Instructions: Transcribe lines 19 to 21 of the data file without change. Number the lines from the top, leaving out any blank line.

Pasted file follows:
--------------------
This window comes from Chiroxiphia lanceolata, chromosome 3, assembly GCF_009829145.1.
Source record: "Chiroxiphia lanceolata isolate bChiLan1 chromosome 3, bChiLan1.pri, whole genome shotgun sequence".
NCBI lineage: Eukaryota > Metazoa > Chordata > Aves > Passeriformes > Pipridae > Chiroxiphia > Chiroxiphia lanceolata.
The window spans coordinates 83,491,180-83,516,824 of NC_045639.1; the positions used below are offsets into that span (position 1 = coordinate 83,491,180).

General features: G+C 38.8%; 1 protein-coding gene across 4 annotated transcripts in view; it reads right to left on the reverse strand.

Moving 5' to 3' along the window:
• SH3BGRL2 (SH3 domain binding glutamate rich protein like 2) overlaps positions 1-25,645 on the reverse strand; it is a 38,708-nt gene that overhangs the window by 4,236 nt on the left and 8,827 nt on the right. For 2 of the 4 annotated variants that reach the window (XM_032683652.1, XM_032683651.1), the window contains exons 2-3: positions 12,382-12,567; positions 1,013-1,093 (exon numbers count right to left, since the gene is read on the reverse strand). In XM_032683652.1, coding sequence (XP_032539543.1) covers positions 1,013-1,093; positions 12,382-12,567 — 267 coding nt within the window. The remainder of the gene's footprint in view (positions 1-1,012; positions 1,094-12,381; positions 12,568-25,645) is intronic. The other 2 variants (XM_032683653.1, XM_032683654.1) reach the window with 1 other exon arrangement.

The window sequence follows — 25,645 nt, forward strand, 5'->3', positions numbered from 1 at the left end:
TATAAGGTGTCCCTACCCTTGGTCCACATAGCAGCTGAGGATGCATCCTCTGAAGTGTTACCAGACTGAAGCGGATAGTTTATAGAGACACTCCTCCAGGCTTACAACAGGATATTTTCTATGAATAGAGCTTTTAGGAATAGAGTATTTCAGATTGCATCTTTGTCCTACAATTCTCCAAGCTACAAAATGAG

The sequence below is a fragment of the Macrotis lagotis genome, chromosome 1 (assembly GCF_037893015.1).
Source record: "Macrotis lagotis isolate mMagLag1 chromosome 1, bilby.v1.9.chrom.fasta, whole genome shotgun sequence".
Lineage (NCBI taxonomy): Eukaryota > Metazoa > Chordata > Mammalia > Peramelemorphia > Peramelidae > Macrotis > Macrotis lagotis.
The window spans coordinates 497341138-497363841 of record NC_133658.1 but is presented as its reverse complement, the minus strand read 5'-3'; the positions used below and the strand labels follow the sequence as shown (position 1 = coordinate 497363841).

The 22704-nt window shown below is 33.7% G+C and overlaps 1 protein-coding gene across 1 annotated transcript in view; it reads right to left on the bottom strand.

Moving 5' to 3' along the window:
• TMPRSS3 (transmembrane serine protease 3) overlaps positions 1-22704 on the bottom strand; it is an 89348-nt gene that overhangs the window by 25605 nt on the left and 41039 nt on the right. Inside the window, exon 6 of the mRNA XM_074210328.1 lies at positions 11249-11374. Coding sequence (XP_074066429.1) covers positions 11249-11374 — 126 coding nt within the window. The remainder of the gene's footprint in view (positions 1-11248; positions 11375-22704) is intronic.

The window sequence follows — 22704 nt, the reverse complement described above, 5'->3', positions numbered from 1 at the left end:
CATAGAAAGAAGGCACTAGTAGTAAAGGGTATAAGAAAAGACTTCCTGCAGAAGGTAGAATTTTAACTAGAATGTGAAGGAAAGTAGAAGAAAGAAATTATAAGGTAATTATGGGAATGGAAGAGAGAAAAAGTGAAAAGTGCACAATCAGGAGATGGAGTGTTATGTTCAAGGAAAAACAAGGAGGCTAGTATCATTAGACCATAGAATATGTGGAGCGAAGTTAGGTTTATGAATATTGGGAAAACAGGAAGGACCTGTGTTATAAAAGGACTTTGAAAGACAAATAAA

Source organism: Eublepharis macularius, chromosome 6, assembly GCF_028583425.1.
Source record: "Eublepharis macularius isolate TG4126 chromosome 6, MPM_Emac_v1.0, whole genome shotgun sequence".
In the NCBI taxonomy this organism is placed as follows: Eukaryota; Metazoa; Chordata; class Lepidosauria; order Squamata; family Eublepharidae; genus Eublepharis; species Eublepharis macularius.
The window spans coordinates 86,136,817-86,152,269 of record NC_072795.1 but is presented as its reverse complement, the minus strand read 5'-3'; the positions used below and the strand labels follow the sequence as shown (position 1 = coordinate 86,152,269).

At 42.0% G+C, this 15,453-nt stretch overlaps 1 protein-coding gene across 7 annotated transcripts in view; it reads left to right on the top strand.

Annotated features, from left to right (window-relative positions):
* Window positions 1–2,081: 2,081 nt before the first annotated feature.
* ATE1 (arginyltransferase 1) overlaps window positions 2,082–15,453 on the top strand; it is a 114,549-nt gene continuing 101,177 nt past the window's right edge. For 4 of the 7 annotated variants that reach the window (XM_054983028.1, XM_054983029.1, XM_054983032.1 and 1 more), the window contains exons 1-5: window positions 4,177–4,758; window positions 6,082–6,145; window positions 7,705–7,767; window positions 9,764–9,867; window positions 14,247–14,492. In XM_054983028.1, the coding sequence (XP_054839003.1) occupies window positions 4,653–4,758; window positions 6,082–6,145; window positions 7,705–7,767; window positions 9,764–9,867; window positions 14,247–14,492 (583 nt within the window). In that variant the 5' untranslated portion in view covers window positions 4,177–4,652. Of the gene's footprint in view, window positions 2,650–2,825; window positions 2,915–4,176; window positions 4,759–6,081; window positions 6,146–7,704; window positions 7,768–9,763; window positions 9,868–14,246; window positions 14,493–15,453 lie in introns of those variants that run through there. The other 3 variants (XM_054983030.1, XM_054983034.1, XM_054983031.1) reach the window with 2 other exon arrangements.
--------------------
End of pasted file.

Source organism: Eublepharis macularius, chromosome 6, assembly GCF_028583425.1.
Source record: "Eublepharis macularius isolate TG4126 chromosome 6, MPM_Emac_v1.0, whole genome shotgun sequence".
In the NCBI taxonomy this organism is placed as follows: Eukaryota; Metazoa; Chordata; class Lepidosauria; order Squamata; family Eublepharidae; genus Eublepharis; species Eublepharis macularius.